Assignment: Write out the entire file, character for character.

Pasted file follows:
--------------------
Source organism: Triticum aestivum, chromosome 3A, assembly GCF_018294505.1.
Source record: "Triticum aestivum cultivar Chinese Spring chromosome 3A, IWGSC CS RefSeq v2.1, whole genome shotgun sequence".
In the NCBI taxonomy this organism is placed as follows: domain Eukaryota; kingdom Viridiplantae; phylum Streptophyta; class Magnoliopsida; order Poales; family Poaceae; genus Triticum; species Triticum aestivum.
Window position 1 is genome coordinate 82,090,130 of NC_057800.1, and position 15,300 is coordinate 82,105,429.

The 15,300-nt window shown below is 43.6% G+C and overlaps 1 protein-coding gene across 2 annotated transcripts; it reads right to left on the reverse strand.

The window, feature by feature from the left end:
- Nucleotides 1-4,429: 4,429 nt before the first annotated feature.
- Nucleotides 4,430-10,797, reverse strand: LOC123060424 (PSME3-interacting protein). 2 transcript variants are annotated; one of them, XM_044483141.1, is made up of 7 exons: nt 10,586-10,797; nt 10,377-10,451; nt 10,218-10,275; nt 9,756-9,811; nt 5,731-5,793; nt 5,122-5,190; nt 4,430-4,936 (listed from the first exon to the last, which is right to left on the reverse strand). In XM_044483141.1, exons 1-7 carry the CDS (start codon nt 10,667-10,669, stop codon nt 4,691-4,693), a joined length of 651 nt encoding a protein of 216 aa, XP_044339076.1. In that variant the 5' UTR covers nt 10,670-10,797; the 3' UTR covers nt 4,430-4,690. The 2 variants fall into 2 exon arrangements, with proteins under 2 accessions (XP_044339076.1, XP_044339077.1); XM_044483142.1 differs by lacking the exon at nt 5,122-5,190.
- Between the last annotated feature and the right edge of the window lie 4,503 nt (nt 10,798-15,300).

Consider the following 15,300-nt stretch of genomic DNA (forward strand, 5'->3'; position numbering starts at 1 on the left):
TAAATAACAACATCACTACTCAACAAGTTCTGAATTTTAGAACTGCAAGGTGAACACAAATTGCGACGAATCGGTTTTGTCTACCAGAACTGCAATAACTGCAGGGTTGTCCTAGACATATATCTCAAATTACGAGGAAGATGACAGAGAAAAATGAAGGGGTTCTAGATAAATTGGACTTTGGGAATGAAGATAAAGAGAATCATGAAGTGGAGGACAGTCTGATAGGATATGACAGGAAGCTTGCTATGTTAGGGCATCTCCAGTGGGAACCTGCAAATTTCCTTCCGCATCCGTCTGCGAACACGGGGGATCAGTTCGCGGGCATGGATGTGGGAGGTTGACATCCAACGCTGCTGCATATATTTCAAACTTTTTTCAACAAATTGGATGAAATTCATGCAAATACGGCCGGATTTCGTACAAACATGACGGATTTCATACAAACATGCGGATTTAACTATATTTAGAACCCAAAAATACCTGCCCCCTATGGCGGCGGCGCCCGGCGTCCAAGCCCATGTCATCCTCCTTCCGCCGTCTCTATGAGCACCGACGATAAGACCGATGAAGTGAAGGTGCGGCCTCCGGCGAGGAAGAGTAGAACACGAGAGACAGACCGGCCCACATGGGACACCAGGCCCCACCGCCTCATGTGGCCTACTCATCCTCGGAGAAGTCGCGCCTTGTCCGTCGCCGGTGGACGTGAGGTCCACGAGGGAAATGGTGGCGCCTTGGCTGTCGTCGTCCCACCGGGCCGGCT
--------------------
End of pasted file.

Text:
Source organism: Triticum aestivum, chromosome 3A, assembly GCF_018294505.1.
Source record: "Triticum aestivum cultivar Chinese Spring chromosome 3A, IWGSC CS RefSeq v2.1, whole genome shotgun sequence".
In the NCBI taxonomy this organism is placed as follows: domain Eukaryota; kingdom Viridiplantae; phylum Streptophyta; class Magnoliopsida; order Poales; family Poaceae; genus Triticum; species Triticum aestivum.
Window position 1 is genome coordinate 82,090,130 of NC_057800.1, and position 15,300 is coordinate 82,105,429.

The 15,300-nt window shown below is 43.6% G+C and overlaps 1 protein-coding gene across 2 annotated transcripts; it reads right to left on the reverse strand.

The window, feature by feature from the left end:
- Nucleotides 1-4,429: 4,429 nt before the first annotated feature.
- Nucleotides 4,430-10,797, reverse strand: LOC123060424 (PSME3-interacting protein). 2 transcript variants are annotated; one of them, XM_044483141.1, is made up of 7 exons: nt 10,586-10,797; nt 10,377-10,451; nt 10,218-10,275; nt 9,756-9,811; nt 5,731-5,793; nt 5,122-5,190; nt 4,430-4,936 (listed from the first exon to the last, which is right to left on the reverse strand). In XM_044483141.1, exons 1-7 carry the CDS (start codon nt 10,667-10,669, stop codon nt 4,691-4,693), a joined length of 651 nt encoding a protein of 216 aa, XP_044339076.1. In that variant the 5' UTR covers nt 10,670-10,797; the 3' UTR covers nt 4,430-4,690. The 2 variants fall into 2 exon arrangements, with proteins under 2 accessions (XP_044339076.1, XP_044339077.1); XM_044483142.1 differs by lacking the exon at nt 5,122-5,190.
- Between the last annotated feature and the right edge of the window lie 4,503 nt (nt 10,798-15,300).

Consider the following 15,300-nt stretch of genomic DNA (forward strand, 5'->3'; position numbering starts at 1 on the left):
TAAATAACAACATCACTACTCAACAAGTTCTGAATTTTAGAACTGCAAGGTGAACACAAATTGCGACGAATCGGTTTTGTCTACCAGAACTGCAATAACTGCAGGGTTGTCCTAGACATATATCTCAAATTACGAGGAAGATGACAGAGAAAAATGAAGGGGTTCTAGATAAATTGGACTTTGGGAATGAAGATAAAGAGAATCATGAAGTGGAGGACAGTCTGATAGGATATGACAGGAAGCTTGCTATGTTAGGGCATCTCCAGTGGGAACCTGCAAATTTCCTTCCGCATCCGTCTGCGAACACGGGGGATCAGTTCGCGGGCATGGATGTGGGAGGTTGACATCCAACGCTGCTGCATATATTTCAAACTTTTTTCAACAAATTGGATGAAATTCATGCAAATACGGCCGGATTTCGTACAAACATGACGGATTTCATACAAACATGCGGATTTAACTATATTTAGAACCCAAAAATACCTGCCCCCTATGGCGGCGGCGCCCGGCGTCCAAGCCCATGTCATCCTCCTTCCGCCGTCTCTATGAGCACCGACGATAAGACCGATGAAGTGAAGGTGCGGCCTCCGGCGAGGAAGAGTAGAACACGAGAGACAGACCGGCCCACATGGGACACCAGGCCCCACCGCCTCATGTGGCCTACTCATCCTCGGAGAAGTCGCGCCTTGTCCGTCGCCGGTGGACGTGAGGTCCACGAGGGAAATGGTGGCGCCTTGGCTGTCGTCGTCCCACCGGGCCGGCT